The Positive Leadership Blog has been recognised as a Top 50 Leadership Blog by the number of pages indexed by Google and as one of the Top 100 Most Socially Shared Leadership Blogs of 2013.
Positive Leadership has also been recognised as a Top 50 Leadership Expert to Follow on Twitter.
Follow us on Twitter @posleadership
LEADERSHIP IS A PROCESS OF SOCIAL INFLUENCE, WHICH MAXIMISES THE EFFORTS OF OTHERS TOWARDS THE ACHIEVEMENT OF A SHARED GOAL.
Wednesday, September 08, 2010
In companies that are innovative, profitable, and responsible, widespread dialogue about the interpretation and application of values enhances accountability, collaboration, and initiative.
Here are ten essential ingredients that make values work to produce organisational value:
· Values are a priority for leaders, invoked often in their messages and on the agenda for management discussions.
· The entire work force can enter the conversation; employees are invited to discuss or interpret values and principles in conjunction with their peers, who help ensure alignment.
· Principles are codified, made explicit, transmitted in writing in many media, and reviewed regularly to make sure people understand and remember them.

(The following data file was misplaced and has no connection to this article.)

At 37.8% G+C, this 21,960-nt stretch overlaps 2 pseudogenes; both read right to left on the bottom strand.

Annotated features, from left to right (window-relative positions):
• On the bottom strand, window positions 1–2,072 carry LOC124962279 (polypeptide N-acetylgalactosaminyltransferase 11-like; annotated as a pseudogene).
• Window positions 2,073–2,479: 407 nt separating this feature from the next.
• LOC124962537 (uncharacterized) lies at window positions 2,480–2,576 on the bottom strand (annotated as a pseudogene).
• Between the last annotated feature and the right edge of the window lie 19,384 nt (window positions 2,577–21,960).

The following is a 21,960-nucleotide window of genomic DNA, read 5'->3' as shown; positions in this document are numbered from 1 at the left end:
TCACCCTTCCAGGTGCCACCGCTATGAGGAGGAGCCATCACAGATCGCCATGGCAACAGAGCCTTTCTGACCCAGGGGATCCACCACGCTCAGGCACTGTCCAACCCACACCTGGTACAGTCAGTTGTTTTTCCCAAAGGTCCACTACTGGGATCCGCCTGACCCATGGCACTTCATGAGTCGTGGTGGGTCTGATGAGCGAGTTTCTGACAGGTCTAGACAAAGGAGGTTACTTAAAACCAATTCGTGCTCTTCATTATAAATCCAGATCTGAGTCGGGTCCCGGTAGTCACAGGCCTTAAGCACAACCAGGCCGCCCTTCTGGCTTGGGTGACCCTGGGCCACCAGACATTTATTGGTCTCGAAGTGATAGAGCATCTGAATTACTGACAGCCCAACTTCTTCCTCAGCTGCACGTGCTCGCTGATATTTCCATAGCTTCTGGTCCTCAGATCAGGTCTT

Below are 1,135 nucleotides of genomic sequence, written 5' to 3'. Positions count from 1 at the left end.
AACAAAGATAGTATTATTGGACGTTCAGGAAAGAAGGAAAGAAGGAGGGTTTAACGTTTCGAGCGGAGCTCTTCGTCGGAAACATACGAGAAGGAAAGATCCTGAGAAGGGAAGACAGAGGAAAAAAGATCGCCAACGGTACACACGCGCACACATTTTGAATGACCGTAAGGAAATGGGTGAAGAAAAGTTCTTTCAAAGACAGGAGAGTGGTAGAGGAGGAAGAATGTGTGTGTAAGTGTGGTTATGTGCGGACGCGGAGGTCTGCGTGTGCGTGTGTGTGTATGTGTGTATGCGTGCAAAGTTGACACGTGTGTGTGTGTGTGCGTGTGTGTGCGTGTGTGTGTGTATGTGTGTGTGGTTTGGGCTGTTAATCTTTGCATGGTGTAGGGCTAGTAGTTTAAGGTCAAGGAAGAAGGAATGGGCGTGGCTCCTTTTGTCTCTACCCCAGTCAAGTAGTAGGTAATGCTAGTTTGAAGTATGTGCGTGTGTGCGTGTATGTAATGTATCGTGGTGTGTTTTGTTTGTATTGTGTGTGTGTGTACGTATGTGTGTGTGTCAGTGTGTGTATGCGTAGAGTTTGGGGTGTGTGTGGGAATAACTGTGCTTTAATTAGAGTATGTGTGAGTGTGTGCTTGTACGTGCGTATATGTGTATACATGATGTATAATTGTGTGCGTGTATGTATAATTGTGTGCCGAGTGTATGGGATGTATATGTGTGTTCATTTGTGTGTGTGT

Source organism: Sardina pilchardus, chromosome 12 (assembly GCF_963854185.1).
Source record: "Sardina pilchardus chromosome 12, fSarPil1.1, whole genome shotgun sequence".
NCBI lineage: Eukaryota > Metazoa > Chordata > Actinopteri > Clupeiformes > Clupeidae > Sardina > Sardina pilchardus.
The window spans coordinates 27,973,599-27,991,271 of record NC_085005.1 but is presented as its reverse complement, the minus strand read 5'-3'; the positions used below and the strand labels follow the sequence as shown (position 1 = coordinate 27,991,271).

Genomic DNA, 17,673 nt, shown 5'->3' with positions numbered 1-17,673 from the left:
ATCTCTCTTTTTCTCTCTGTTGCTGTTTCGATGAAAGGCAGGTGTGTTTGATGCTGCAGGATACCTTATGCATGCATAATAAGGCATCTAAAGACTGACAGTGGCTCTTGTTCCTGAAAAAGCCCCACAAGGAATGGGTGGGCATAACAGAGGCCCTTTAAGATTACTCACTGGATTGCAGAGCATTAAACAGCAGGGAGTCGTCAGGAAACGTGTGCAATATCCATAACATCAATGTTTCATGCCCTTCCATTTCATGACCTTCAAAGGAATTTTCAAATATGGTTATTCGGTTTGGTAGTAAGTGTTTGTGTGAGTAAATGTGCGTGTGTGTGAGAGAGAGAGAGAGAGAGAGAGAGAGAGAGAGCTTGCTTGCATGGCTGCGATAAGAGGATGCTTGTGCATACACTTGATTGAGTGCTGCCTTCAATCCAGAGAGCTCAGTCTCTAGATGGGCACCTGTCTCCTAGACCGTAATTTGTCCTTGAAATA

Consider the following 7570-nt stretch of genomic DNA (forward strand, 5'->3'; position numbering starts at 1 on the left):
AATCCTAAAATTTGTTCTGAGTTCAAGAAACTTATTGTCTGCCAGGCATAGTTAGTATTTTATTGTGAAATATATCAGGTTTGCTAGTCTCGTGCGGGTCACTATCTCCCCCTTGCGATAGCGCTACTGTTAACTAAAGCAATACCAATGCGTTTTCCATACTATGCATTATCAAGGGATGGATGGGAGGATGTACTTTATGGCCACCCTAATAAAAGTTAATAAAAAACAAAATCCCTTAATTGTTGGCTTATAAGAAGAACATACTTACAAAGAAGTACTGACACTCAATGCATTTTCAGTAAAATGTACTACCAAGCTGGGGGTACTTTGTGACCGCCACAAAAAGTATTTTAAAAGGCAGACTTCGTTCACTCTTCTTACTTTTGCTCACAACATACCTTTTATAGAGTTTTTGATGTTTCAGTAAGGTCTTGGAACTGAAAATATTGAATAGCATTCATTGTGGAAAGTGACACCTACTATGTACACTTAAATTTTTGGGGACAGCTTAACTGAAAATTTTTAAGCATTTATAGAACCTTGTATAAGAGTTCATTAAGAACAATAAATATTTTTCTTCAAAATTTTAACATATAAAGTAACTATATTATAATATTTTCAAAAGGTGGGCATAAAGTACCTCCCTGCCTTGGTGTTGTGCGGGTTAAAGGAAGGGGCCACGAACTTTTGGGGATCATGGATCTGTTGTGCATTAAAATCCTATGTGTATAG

· Statements about values and principles invoke a higher purpose, a purpose beyond current tasks that indicates service to society. This purpose can become part of the company's brand and a source of competitive differentiation.
· The words become a basis for on-going dialogue that guides debate when there is controversy or initial disagreement. Decisions are supported by reference to particular values or principles.
· Principles guide choices, in terms of business opportunities to pursue or reject, or in terms of investments with a longer time horizon that might seem uneconomic today.
· As they become internalised by employees, values and principles can substitute for more impersonal or coercive rules. They can serve as a control system against violations, excesses, or veering off course.
· Actions reflecting values and principles — especially difficult choices — become the basis for iconic stories that are easy to remember and retell, reinforcing to employees and the world what the company stands for.
· Values are aspirational, signalling long-term intentions that guide thinking about the future.
· Principles, purpose, and values are discussed with suppliers, distributors, and other business partners, to promote consistent high standards everywhere.
In short, it's not the words that make a difference; it's the conversation. Frequent discussion about organisational values can be engaging and empowering. The organisation becomes a community united by shared purpose, which reinforces teamwork and collaboration. People can be more readily relied on to do the right thing, and to guide their colleagues to do the same, once they buy into and internalise core principles. People can become more aware of the drivers and impact of their behaviour. Active consideration of core values and purpose can unlock creative potential.